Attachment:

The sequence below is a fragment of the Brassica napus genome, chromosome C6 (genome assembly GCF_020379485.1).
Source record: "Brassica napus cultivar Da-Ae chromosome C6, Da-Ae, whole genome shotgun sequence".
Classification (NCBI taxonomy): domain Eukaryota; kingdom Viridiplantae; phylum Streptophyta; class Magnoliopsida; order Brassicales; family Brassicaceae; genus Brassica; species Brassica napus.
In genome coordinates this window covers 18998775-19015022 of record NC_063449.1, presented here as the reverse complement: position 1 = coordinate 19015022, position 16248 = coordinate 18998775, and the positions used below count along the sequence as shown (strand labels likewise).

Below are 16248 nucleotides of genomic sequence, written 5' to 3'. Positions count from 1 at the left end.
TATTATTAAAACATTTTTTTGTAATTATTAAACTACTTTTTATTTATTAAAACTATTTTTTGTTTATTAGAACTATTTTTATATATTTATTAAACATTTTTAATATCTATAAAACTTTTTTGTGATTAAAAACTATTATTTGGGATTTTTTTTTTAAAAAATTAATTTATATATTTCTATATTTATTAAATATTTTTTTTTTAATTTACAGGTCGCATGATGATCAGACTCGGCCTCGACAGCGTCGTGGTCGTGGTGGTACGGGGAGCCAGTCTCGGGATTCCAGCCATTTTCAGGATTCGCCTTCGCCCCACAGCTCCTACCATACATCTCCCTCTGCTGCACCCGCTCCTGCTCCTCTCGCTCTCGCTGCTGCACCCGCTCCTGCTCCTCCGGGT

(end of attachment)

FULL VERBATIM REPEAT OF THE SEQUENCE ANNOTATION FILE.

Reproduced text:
The sequence below is a fragment of the Brassica napus genome, chromosome C6 (genome assembly GCF_020379485.1).
Source record: "Brassica napus cultivar Da-Ae chromosome C6, Da-Ae, whole genome shotgun sequence".
Classification (NCBI taxonomy): domain Eukaryota; kingdom Viridiplantae; phylum Streptophyta; class Magnoliopsida; order Brassicales; family Brassicaceae; genus Brassica; species Brassica napus.
In genome coordinates this window covers 18998775-19015022 of record NC_063449.1, presented here as the reverse complement: position 1 = coordinate 19015022, position 16248 = coordinate 18998775, and the positions used below count along the sequence as shown (strand labels likewise).

Below are 16248 nucleotides of genomic sequence, written 5' to 3'. Positions count from 1 at the left end.
TATTATTAAAACATTTTTTTGTAATTATTAAACTACTTTTTATTTATTAAAACTATTTTTTGTTTATTAGAACTATTTTTATATATTTATTAAACATTTTTAATATCTATAAAACTTTTTTGTGATTAAAAACTATTATTTGGGATTTTTTTTTTAAAAAATTAATTTATATATTTCTATATTTATTAAATATTTTTTTTTTAATTTACAGGTCGCATGATGATCAGACTCGGCCTCGACAGCGTCGTGGTCGTGGTGGTACGGGGAGCCAGTCTCGGGATTCCAGCCATTTTCAGGATTCGCCTTCGCCCCACAGCTCCTACCATACATCTCCCTCTGCTGCACCCGCTCCTGCTCCTCTCGCTCTCGCTGCTGCACCCGCTCCTGCTCCTCCGGGT